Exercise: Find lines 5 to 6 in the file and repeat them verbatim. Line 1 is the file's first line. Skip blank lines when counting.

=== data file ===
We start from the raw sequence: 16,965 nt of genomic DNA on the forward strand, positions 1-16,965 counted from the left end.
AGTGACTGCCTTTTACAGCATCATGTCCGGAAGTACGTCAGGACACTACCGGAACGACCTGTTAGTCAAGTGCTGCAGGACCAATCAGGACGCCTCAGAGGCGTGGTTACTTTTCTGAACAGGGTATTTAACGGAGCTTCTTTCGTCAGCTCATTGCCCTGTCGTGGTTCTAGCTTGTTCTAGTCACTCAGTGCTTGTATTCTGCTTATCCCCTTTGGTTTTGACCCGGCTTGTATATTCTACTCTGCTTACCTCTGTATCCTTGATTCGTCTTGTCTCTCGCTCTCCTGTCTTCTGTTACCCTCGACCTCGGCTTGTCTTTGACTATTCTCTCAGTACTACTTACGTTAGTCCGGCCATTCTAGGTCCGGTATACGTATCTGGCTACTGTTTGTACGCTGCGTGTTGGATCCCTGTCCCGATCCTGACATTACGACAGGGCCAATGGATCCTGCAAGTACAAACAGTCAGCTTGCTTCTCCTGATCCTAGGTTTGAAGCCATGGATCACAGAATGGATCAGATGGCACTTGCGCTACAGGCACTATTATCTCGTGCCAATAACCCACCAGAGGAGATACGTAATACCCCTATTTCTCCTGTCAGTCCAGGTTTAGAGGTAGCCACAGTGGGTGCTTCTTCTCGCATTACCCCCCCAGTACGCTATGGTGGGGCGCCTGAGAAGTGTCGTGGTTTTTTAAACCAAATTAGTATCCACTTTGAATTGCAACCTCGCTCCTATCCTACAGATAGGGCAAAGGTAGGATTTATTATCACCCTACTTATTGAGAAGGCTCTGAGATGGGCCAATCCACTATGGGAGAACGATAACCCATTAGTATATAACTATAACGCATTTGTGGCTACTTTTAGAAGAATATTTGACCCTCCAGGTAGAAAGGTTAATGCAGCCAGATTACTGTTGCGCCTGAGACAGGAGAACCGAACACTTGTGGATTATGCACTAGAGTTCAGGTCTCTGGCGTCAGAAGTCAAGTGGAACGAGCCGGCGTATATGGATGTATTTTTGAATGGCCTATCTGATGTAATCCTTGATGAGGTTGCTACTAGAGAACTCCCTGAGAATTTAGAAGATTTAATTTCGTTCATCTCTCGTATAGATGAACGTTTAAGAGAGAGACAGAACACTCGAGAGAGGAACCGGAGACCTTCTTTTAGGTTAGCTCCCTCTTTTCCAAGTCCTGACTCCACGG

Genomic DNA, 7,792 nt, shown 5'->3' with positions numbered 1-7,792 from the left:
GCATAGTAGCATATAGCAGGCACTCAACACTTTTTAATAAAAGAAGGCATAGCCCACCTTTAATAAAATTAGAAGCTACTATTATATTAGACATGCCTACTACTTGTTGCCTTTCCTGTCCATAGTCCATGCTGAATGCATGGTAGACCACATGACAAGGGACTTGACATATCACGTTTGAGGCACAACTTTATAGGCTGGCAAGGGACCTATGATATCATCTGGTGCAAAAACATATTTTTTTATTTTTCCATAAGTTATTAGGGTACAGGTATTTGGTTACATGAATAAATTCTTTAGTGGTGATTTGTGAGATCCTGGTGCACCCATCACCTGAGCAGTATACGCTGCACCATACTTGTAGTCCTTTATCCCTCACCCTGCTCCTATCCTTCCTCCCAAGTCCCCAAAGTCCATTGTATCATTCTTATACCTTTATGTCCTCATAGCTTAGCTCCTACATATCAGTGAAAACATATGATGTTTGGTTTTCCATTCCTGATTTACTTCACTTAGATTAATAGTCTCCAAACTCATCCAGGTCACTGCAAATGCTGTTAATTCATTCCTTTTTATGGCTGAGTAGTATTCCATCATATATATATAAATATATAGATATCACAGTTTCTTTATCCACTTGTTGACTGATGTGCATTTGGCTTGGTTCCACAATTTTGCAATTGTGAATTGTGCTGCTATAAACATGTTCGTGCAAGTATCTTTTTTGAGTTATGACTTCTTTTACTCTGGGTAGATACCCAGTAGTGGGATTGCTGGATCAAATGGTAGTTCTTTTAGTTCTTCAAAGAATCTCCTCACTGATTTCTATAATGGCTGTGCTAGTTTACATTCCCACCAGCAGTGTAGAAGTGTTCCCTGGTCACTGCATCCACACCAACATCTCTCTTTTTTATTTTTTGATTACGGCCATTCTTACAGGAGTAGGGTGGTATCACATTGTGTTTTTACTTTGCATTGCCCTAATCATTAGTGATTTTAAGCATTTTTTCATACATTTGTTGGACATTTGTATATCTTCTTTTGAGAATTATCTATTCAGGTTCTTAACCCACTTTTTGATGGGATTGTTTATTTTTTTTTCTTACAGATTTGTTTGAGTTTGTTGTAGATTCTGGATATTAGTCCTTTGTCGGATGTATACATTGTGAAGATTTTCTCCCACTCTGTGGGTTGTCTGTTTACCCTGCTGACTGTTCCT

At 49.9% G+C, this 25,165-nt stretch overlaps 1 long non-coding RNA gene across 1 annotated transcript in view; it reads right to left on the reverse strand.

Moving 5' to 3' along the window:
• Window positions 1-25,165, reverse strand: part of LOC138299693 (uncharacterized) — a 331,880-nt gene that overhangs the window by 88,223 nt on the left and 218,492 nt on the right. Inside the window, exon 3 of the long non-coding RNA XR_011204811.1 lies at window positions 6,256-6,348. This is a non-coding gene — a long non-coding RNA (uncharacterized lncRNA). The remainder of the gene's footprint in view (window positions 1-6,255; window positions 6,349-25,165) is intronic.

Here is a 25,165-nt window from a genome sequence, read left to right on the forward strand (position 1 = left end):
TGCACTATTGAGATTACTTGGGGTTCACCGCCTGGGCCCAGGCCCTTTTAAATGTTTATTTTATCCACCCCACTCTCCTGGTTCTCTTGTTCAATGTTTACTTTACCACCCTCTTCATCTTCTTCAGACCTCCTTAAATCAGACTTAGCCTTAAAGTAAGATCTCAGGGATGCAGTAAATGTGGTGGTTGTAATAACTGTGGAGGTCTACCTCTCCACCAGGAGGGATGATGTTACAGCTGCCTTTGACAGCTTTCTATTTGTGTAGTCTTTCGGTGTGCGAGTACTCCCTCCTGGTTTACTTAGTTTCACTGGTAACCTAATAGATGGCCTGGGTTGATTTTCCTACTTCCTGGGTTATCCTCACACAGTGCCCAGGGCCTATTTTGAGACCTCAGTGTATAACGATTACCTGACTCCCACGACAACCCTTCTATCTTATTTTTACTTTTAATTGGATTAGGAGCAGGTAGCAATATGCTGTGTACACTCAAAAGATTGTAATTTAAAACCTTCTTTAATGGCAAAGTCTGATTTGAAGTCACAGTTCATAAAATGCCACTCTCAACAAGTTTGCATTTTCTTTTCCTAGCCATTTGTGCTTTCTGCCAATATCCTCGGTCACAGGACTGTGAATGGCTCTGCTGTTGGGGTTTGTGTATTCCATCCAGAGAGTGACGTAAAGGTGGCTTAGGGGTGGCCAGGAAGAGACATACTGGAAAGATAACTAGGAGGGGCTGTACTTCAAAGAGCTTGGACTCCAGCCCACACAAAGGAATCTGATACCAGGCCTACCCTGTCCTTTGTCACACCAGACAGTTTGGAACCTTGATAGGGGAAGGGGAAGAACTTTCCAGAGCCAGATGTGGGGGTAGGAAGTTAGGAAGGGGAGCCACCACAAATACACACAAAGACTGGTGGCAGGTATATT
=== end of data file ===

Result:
At 49.9% G+C, this 25,165-nt stretch overlaps 1 long non-coding RNA gene across 1 annotated transcript in view; it reads right to left on the reverse strand.

Moving 5' to 3' along the window: